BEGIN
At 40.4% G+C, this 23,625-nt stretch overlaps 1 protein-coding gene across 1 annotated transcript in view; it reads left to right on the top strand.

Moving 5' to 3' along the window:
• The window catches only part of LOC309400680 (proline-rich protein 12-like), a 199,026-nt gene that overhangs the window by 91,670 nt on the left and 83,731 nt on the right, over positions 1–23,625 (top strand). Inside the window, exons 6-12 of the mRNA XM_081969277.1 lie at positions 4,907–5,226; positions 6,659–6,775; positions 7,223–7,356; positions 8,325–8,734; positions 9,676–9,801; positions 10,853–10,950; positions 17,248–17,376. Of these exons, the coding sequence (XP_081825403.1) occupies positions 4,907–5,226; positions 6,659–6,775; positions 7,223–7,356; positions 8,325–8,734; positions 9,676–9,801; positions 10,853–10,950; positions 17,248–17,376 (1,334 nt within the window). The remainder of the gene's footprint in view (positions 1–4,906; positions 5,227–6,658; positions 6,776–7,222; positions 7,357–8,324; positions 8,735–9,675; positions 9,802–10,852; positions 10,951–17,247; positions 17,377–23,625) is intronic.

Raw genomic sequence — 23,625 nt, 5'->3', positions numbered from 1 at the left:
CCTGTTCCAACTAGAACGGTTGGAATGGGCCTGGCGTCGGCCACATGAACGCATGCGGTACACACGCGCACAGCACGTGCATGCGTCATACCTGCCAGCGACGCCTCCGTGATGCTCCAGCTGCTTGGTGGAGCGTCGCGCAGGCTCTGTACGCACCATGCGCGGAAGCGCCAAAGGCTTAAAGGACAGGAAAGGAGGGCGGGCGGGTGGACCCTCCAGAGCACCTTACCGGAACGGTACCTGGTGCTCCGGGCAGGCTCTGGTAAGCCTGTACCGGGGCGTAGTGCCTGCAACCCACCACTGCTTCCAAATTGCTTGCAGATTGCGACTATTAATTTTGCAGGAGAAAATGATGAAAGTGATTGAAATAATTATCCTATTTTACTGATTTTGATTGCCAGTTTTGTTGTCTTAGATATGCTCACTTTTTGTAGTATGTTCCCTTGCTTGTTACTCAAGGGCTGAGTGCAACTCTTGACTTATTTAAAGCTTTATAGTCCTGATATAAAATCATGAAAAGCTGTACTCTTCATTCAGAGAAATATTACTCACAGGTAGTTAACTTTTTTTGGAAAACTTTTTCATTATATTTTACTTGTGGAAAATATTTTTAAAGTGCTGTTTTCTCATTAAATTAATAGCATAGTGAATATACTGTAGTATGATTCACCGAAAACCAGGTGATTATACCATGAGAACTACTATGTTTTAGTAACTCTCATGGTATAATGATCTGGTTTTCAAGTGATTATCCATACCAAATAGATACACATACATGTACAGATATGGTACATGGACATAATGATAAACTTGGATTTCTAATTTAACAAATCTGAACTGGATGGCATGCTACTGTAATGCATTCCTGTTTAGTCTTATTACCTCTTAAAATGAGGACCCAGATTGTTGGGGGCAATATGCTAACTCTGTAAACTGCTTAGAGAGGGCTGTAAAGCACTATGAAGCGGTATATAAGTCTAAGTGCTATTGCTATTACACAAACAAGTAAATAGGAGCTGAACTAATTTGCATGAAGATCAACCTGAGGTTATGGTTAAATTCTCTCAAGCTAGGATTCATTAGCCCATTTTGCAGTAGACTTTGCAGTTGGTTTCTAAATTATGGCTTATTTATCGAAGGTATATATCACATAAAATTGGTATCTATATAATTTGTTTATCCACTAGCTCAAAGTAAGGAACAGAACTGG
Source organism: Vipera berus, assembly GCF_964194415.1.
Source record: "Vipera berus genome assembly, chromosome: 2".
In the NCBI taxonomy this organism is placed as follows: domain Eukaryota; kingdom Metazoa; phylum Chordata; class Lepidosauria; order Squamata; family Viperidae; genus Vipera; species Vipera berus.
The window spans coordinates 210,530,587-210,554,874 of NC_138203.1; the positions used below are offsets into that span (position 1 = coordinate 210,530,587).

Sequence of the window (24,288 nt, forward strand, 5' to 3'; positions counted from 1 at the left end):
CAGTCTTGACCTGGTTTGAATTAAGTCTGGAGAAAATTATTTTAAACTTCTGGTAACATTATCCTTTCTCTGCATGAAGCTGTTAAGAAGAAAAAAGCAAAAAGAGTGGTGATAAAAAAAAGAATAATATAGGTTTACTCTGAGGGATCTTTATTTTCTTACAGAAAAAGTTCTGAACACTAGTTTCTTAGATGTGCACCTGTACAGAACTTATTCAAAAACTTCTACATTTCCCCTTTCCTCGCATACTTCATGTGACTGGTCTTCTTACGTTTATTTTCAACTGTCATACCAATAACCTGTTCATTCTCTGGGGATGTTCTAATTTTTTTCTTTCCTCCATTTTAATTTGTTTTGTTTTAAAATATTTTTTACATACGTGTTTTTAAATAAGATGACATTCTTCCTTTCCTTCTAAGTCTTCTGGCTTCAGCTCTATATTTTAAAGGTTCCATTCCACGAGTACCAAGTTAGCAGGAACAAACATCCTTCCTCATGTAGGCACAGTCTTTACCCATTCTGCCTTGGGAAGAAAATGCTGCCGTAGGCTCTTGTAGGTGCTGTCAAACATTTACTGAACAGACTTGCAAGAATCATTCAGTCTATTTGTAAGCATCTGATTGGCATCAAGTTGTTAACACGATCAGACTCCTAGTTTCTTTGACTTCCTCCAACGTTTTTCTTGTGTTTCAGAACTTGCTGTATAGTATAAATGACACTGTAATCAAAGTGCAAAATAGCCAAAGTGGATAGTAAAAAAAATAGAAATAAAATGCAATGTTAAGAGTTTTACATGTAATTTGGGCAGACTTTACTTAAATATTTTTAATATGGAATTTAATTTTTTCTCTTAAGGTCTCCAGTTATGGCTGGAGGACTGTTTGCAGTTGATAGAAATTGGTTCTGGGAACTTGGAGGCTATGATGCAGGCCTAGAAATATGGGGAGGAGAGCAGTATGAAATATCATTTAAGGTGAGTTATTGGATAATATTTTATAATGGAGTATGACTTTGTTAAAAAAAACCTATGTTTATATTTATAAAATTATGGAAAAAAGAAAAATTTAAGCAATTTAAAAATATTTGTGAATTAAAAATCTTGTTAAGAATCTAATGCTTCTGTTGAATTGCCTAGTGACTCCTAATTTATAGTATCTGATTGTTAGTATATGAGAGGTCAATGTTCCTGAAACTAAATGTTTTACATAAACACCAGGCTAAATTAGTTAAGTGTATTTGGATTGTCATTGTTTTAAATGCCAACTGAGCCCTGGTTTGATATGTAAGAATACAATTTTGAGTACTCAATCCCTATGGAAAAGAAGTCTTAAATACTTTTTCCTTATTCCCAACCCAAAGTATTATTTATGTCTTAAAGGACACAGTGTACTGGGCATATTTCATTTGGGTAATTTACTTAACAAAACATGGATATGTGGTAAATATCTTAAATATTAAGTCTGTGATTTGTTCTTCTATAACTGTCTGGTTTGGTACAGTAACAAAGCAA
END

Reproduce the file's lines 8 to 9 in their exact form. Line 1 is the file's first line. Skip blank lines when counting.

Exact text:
In the NCBI taxonomy this organism is placed as follows: domain Eukaryota; kingdom Metazoa; phylum Chordata; class Lepidosauria; order Squamata; family Viperidae; genus Vipera; species Vipera berus.
The window spans coordinates 210,530,587-210,554,874 of NC_138203.1; the positions used below are offsets into that span (position 1 = coordinate 210,530,587).